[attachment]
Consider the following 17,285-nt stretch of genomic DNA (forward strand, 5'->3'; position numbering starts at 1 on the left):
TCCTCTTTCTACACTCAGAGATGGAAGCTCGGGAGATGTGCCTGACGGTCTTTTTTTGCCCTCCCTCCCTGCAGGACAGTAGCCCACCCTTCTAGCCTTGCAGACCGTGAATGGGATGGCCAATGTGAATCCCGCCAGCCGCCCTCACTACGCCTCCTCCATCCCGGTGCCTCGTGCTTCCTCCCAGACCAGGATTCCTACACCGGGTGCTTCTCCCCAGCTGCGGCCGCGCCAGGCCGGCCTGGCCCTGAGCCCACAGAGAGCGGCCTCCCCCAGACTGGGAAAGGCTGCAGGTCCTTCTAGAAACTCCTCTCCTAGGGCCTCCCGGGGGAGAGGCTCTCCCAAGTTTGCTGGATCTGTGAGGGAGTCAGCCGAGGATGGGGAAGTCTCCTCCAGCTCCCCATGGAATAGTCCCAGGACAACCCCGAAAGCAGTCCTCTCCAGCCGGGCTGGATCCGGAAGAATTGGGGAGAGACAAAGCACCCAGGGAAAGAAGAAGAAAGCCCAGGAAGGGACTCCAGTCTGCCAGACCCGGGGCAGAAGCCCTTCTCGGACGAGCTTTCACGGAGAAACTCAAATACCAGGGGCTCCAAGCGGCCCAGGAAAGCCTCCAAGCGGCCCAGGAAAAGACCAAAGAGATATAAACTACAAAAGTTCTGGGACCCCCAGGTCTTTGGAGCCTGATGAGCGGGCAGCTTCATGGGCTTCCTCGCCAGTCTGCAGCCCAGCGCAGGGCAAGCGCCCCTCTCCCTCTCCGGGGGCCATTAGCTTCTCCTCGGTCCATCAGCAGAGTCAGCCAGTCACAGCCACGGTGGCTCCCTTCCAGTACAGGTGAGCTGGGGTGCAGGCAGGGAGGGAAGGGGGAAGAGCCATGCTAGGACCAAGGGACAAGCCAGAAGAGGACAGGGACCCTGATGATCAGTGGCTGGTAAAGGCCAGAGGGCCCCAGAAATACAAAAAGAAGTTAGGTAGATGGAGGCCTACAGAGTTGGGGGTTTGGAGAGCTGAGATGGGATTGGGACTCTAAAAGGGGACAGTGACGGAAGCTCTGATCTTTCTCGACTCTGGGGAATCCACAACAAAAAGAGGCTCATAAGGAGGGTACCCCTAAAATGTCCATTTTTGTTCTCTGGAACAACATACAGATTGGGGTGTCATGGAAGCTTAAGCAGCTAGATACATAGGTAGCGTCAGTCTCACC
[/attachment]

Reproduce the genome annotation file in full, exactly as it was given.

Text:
Consider the following 17,285-nt stretch of genomic DNA (forward strand, 5'->3'; position numbering starts at 1 on the left):
TCCTCTTTCTACACTCAGAGATGGAAGCTCGGGAGATGTGCCTGACGGTCTTTTTTTGCCCTCCCTCCCTGCAGGACAGTAGCCCACCCTTCTAGCCTTGCAGACCGTGAATGGGATGGCCAATGTGAATCCCGCCAGCCGCCCTCACTACGCCTCCTCCATCCCGGTGCCTCGTGCTTCCTCCCAGACCAGGATTCCTACACCGGGTGCTTCTCCCCAGCTGCGGCCGCGCCAGGCCGGCCTGGCCCTGAGCCCACAGAGAGCGGCCTCCCCCAGACTGGGAAAGGCTGCAGGTCCTTCTAGAAACTCCTCTCCTAGGGCCTCCCGGGGGAGAGGCTCTCCCAAGTTTGCTGGATCTGTGAGGGAGTCAGCCGAGGATGGGGAAGTCTCCTCCAGCTCCCCATGGAATAGTCCCAGGACAACCCCGAAAGCAGTCCTCTCCAGCCGGGCTGGATCCGGAAGAATTGGGGAGAGACAAAGCACCCAGGGAAAGAAGAAGAAAGCCCAGGAAGGGACTCCAGTCTGCCAGACCCGGGGCAGAAGCCCTTCTCGGACGAGCTTTCACGGAGAAACTCAAATACCAGGGGCTCCAAGCGGCCCAGGAAAGCCTCCAAGCGGCCCAGGAAAAGACCAAAGAGATATAAACTACAAAAGTTCTGGGACCCCCAGGTCTTTGGAGCCTGATGAGCGGGCAGCTTCATGGGCTTCCTCGCCAGTCTGCAGCCCAGCGCAGGGCAAGCGCCCCTCTCCCTCTCCGGGGGCCATTAGCTTCTCCTCGGTCCATCAGCAGAGTCAGCCAGTCACAGCCACGGTGGCTCCCTTCCAGTACAGGTGAGCTGGGGTGCAGGCAGGGAGGGAAGGGGGAAGAGCCATGCTAGGACCAAGGGACAAGCCAGAAGAGGACAGGGACCCTGATGATCAGTGGCTGGTAAAGGCCAGAGGGCCCCAGAAATACAAAAAGAAGTTAGGTAGATGGAGGCCTACAGAGTTGGGGGTTTGGAGAGCTGAGATGGGATTGGGACTCTAAAAGGGGACAGTGACGGAAGCTCTGATCTTTCTCGACTCTGGGGAATCCACAACAAAAAGAGGCTCATAAGGAGGGTACCCCTAAAATGTCCATTTTTGTTCTCTGGAACAACATACAGATTGGGGTGTCATGGAAGCTTAAGCAGCTAGATACATAGGTAGCGTCAGTCTCACC